PIONEERING
THE FUTURE

Stories of Discovery & Innovation
at University of Utah Health

Developing Better Targeted Cancer Therapies

With deepening knowledge of the ways in which tumors grow and spread, treatment for many cancers is moving beyond traditional, toxic chemotherapies to more targeted approaches. New treatments currently being evaluated in clinical trials build on findings from Huntsman Cancer Institute labs – and more are on the way. Our scientists are digging deeply into the ways in which cancer cells circumvent the usual limits on cell growth and figuring out how they evade the immune cells that have the potential to keep them in check. They are sifting through data to find distinctions among cancers that once seemed the same, and finding vulnerabilities that different cancers share. Though their approaches are varied, these researchers have a common goal: improving quality of life and extending survival for patients with cancer.

Image credit: Thomas Ried, NCI

Image credit: Thomas Ried, NCI

Gliomas are a common and deadly form of brain cancer. A subgroup of these tumors carry mutations in either of two genes that encode metabolic enzymes called isocitrate dehydrogenases (IDH). These shared features might point researchers toward potential targets for treating the disease–but first, researchers need a deeper understanding of how changes to IDH contribute to gliomas’ growth and progression. 

IDH mutations do not cause cancer on their own. However, HCI investigators Sheri Holmen, PhD, Howard Colman, MD, PhD, and colleagues have found that in the presence of certain other cancer-promoting mutations, IDH mutations reliably trigger the development of gliomas in mice. The mouse tumors share key features with patient gliomas, and have expanded researchers’ ability to study the biology of the disease and explore potential treatments. HCI scientists have also demonstrated that not all gliomas with IDH mutations are alike. For example, Howard Colman, MD, PhD, and colleagues have shown that those with widespread DNA alterations tend to grow the fastest. Their findings helped inform updated guidelines issued by the World Health Organization in 2016 for classifying gliomas and other cancers of the central nervous system, which will enable more precise diagnoses for patients.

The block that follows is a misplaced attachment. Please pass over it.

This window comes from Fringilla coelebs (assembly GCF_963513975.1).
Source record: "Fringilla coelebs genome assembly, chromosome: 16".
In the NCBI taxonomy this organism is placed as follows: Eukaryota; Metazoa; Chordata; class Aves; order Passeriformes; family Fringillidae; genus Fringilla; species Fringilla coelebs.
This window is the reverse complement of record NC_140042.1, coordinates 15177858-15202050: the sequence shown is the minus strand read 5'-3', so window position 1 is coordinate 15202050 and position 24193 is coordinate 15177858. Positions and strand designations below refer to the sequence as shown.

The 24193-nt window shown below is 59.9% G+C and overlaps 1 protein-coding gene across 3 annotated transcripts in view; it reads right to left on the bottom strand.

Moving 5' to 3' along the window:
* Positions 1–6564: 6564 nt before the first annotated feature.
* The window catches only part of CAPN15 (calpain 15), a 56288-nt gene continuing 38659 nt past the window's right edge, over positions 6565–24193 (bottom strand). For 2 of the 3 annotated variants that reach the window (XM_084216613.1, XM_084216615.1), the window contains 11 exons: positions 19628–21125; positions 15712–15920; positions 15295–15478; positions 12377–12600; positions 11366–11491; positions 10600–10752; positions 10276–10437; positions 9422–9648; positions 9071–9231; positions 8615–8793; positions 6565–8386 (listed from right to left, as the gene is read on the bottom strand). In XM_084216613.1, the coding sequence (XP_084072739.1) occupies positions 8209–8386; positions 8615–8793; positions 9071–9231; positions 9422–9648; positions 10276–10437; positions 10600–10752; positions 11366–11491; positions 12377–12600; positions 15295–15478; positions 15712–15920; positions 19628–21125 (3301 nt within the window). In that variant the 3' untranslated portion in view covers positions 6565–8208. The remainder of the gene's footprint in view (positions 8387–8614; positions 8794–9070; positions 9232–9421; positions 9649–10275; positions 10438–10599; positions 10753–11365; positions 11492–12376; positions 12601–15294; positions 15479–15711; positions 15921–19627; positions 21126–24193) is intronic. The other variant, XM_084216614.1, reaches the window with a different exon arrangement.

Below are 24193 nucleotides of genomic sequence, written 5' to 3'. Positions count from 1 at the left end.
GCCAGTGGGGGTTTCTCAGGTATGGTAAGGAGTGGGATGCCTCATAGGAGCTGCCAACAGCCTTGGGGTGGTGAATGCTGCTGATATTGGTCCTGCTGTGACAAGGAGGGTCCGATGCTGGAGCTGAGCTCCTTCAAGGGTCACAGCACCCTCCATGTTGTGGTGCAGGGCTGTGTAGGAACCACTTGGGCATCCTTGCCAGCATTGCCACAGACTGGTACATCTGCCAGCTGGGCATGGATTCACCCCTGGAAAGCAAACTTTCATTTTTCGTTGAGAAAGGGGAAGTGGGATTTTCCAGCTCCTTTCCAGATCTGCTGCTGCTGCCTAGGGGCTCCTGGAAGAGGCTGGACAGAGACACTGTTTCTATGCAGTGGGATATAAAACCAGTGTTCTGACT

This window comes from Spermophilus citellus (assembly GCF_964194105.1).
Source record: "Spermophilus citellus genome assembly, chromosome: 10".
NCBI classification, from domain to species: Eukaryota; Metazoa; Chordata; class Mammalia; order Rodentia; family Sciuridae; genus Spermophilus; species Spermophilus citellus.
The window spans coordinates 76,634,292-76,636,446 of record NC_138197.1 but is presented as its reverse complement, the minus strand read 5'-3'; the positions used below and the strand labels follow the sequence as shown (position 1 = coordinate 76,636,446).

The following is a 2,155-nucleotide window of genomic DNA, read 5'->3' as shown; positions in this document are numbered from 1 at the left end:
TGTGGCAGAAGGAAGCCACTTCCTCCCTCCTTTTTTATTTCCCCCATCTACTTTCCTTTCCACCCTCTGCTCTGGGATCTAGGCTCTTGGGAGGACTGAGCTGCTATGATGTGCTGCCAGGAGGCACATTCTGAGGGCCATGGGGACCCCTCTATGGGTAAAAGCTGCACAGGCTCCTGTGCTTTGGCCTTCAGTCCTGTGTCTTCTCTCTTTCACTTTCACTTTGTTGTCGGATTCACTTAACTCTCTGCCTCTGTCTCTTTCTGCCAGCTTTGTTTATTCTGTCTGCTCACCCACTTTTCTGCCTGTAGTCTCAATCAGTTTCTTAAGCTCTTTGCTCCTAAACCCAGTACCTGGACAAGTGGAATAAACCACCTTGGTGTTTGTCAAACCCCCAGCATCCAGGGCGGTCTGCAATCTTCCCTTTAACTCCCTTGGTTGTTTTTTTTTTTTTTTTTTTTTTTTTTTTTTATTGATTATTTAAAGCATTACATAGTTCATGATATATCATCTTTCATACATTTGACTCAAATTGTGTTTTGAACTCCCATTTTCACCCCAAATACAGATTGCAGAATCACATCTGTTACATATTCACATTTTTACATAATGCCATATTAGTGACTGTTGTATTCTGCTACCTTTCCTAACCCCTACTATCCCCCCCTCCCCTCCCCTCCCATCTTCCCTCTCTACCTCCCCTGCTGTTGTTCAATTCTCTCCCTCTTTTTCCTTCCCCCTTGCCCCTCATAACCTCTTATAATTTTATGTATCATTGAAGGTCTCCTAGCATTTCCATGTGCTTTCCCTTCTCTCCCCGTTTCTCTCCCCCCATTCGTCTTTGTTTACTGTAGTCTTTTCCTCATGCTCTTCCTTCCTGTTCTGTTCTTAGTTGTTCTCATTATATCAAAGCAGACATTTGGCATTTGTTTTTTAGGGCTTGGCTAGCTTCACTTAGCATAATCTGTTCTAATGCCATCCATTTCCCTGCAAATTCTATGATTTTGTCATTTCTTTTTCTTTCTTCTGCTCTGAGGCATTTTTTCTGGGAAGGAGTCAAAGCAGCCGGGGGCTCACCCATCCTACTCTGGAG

Learn more about this discovery.

Image credit: Ravikanth Maddipati, NCI, and NIH

Image credit: Ravikanth Maddipati, NCI, and NIH

Researchers have struggled to develop new treatments for pancreatic cancer, an aggressive disease that often kills patients within a year of their diagnosis. Two signaling pathways—one promoting cell growth and the other enabling cancer cells to recycle their own components—are known to help drive the disease. But while drugs are available to block both of these pathways, none have proven effective against pancreatic cancer.

Through laboratory experiments and clinical experience, HCI researchers Conan Kinsey, MD, PhD, and Martin McMahon, PhD, have discovered that the key may be targeting both pathways at once. They have explored the effects of combining two drugs: trametinib, which inhibits KRAS signaling (a growth-promoting pathway that helps fuel many kinds of cancer) and hydroxychloroquine, which interferes with autophagy (the process by which cells salvage unwanted materials). Once the researchers determined that the combination reduced pancreatic tumors in mice, it was given to a patient who had exhausted other treatment options. The response was striking, extending the patient’s survival for eight months. After moving the experimental treatment from the lab to the clinic in just three years, Kinsey has launched a clinical trial, which will evaluate its effects across dozens of patients.